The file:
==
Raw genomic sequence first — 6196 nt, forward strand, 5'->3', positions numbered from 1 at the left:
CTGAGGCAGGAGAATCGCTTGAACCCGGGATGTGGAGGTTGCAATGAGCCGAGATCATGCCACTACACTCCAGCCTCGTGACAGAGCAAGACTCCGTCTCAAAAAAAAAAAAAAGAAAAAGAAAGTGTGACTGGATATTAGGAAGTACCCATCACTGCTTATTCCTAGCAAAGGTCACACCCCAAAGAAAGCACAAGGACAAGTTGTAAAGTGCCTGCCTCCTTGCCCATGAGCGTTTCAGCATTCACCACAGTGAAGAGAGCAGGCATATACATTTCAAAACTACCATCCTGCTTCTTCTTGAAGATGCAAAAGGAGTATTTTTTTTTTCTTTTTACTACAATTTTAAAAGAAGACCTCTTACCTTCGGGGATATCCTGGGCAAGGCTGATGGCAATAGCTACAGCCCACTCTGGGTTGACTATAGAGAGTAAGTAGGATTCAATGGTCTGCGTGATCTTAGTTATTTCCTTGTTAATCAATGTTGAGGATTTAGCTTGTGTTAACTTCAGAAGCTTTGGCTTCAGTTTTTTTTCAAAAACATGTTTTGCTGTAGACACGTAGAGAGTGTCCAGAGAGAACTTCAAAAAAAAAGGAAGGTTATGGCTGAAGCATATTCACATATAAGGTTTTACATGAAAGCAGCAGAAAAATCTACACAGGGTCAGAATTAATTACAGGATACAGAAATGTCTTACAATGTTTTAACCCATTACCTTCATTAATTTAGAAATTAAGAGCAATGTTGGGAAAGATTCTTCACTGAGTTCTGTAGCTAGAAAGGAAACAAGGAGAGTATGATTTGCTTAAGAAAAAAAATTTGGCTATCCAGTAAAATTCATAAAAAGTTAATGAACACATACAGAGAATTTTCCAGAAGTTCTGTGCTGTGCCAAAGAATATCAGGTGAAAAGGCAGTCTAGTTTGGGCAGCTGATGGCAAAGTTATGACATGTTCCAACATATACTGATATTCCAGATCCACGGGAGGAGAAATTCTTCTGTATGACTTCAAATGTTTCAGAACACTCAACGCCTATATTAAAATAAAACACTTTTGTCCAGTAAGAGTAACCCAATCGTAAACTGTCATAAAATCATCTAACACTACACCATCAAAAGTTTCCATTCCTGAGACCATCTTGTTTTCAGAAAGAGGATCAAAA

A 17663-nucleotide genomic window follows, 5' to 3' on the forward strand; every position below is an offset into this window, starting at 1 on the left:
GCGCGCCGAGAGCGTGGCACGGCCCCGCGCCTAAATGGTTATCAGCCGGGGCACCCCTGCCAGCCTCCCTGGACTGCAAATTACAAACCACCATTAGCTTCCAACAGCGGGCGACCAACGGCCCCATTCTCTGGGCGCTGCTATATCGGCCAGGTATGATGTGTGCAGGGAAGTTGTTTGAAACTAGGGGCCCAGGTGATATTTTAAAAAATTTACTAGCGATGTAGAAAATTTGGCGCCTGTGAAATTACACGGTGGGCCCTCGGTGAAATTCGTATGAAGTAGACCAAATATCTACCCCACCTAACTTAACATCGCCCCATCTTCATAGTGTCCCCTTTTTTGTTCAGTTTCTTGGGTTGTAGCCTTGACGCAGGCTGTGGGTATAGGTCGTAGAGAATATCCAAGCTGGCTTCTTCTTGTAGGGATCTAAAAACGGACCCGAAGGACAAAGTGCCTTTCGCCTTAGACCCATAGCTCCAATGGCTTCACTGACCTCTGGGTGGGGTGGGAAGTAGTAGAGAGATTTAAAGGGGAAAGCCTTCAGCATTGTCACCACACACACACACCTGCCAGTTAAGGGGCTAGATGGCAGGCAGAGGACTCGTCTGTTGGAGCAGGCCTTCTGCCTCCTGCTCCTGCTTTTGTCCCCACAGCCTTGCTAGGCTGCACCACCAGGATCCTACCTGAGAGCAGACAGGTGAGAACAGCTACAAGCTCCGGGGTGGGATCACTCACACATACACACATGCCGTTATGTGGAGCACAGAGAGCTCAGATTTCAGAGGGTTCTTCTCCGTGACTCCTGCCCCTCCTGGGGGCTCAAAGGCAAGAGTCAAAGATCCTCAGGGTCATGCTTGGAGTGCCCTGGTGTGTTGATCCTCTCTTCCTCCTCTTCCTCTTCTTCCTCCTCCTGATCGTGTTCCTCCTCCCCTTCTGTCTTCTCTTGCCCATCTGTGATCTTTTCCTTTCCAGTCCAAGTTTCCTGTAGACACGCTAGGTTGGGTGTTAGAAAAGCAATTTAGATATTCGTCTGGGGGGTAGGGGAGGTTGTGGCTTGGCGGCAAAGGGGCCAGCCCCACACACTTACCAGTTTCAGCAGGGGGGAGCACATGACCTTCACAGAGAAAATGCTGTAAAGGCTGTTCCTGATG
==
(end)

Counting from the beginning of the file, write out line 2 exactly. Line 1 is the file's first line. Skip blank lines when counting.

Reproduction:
CTGAGGCAGGAGAATCGCTTGAACCCGGGATGTGGAGGTTGCAATGAGCCGAGATCATGCCACTACACTCCAGCCTCGTGACAGAGCAAGACTCCGTCTCAAAAAAAAAAAAAAGAAAAAGAAAGTGTGACTGGATATTAGGAAGTACCCATCACTGCTTATTCCTAGCAAAGGTCACACCCCAAAGAAAGCACAAGGACAAGTTGTAAAGTGCCTGCCTCCTTGCCCATGAGCGTTTCAGCATTCACCACAGTGAAGAGAGCAGGCATATACATTTCAAAACTACCATCCTGCTTCTTCTTGAAGATGCAAAAGGAGTATTTTTTTTTTCTTTTTACTACAATTTTAAAAGAAGACCTCTTACCTTCGGGGATATCCTGGGCAAGGCTGATGGCAATAGCTACAGCCCACTCTGGGTTGACTATAGAGAGTAAGTAGGATTCAATGGTCTGCGTGATCTTAGTTATTTCCTTGTTAATCAATGTTGAGGATTTAGCTTGTGTTAACTTCAGAAGCTTTGGCTTCAGTTTTTTTTCAAAAACATGTTTTGCTGTAGACACGTAGAGAGTGTCCAGAGAGAACTTCAAAAAAAAAGGAAGGTTATGGCTGAAGCATATTCACATATAAGGTTTTACATGAAAGCAGCAGAAAAATCTACACAGGGTCAGAATTAATTACAGGATACAGAAATGTCTTACAATGTTTTAACCCATTACCTTCATTAATTTAGAAATTAAGAGCAATGTTGGGAAAGATTCTTCACTGAGTTCTGTAGCTAGAAAGGAAACAAGGAGAGTATGATTTGCTTAAGAAAAAAAATTTGGCTATCCAGTAAAATTCATAAAAAGTTAATGAACACATACAGAGAATTTTCCAGAAGTTCTGTGCTGTGCCAAAGAATATCAGGTGAAAAGGCAGTCTAGTTTGGGCAGCTGATGGCAAAGTTATGACATGTTCCAACATATACTGATATTCCAGATCCACGGGAGGAGAAATTCTTCTGTATGACTTCAAATGTTTCAGAACACTCAACGCCTATATTAAAATAAAACACTTTTGTCCAGTAAGAGTAACCCAATCGTAAACTGTCATAAAATCATCTAACACTACACCATCAAAAGTTTCCATTCCTGAGACCATCTTGTTTTCAGAAAGAGGATCAAAA